It sounds like you need to add more foods to firm her up! Try giving her a banana and oatmeal every morning. It should firm things up in no time.
Also- remember that her BMs are getting smushed in her diaper and may end up looking less solid when you change her diaper. If she went in a potty chair it would probably look more formed.
Good luck.
S.

If I were you, I would challenge her for a dairy allergy by taking all dairy out of her diet for 2 weeks. Then very slowly add it back (yogurt is a great first). Both of my girls had milk protein allergies as infants. It's hard to remove it completely, but in order to do it correctly you really should be very diligent in no dairy for the whole 2 weeks.

Hi, my 2 yr old had some of these problems too. She had a milk and a soy allergy and loose stools until just recently. We do not do whole milk or soy milk, but she can now eat yogurt and cheese. I would try to increase her whole grains as that worked for us (think granola!)and bananas. We also do not serve juice so that helps. The one thing that her gastroenterologist told us was that looser stools can make potty training easier (which I thought the opposite) because kids that make only firm solids can hold it in for days. Also, and please excuse the disgusting nature of this, but you should regularly check her stool for sandy type stuff (usually means allergy to something she's eating) or blood (also usually means allergy but should be brought up to doctor and most likely will need to be sent to lab for anylization just to be safe). Good luck to you.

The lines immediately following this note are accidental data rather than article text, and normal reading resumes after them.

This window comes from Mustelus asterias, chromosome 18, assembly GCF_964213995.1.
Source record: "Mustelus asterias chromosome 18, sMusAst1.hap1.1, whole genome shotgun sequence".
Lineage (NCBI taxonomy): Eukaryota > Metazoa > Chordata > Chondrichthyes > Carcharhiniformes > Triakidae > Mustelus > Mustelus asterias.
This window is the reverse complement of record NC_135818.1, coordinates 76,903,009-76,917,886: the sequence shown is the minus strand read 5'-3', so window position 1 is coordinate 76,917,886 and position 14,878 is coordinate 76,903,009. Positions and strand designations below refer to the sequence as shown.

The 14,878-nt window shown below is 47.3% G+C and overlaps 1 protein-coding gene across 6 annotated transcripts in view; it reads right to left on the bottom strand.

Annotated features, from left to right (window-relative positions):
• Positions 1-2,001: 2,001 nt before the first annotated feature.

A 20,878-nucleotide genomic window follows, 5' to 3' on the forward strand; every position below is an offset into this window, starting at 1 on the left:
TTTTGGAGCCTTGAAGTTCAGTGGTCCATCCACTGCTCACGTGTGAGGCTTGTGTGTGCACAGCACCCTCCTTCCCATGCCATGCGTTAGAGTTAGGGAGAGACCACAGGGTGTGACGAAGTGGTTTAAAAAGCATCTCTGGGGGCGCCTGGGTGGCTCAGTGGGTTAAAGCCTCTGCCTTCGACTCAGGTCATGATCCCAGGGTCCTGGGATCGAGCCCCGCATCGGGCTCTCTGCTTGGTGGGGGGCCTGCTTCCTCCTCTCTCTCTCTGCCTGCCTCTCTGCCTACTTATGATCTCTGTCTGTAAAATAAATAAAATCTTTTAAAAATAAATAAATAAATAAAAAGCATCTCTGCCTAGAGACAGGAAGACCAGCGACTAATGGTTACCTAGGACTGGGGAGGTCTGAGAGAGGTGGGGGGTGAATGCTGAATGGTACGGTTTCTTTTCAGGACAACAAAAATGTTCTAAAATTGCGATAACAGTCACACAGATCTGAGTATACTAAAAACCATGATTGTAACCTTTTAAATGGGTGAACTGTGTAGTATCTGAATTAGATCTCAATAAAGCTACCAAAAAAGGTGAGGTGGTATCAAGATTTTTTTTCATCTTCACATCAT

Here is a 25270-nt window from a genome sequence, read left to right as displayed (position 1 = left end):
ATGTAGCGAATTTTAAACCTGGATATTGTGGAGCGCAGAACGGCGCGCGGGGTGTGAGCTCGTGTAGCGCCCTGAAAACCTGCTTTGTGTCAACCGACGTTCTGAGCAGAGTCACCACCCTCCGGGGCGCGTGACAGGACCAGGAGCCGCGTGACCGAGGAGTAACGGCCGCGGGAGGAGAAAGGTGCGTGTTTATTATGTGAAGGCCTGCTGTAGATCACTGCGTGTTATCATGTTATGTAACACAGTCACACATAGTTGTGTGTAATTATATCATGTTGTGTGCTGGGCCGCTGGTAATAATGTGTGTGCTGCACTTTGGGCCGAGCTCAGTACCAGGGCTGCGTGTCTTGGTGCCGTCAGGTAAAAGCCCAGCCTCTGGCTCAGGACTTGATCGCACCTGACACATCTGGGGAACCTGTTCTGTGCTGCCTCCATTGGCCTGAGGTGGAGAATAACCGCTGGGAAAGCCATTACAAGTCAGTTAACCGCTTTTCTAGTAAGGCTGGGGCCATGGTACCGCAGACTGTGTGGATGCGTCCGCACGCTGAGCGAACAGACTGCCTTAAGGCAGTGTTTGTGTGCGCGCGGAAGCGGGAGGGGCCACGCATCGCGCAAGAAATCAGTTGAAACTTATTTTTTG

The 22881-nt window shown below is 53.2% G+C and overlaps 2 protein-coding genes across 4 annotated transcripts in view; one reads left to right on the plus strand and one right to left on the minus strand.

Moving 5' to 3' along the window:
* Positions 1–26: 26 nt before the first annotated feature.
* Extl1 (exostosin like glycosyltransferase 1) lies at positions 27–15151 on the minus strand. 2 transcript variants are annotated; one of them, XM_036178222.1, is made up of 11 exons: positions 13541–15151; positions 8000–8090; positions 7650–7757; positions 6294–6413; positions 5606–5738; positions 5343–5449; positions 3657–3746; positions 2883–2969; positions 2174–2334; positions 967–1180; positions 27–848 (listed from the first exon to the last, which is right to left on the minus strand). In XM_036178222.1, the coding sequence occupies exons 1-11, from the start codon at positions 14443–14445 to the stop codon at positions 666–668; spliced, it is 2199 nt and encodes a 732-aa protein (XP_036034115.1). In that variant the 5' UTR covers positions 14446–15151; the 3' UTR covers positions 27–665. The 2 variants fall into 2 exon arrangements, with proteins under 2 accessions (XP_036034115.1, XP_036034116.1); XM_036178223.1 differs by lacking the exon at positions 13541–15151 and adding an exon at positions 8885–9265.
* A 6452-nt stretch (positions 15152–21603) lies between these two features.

J.,
It certainly sounds to me like a milk intolerance (myself and both my kids have it to some degree) and milk intolerance is actually very common, especially for those of Western European heritage (most people just aren't bothered enough to notice and stop). I would remove all dairy from your daughter's diet and keep in mind that allergens stay in the body for 3 weeks so you'll need to go at least that long to know for sure. Be very conscious of reading labels - milk is hidden in a lot of prepackaged foods and vitamins. Soy milk, rice milk and other nut milks are widely available in most grocery stores and provide the same amount of calcium as regular milk. There are also some really good milk free cookbooks on the market if milk turns out to be the issue. Good luck!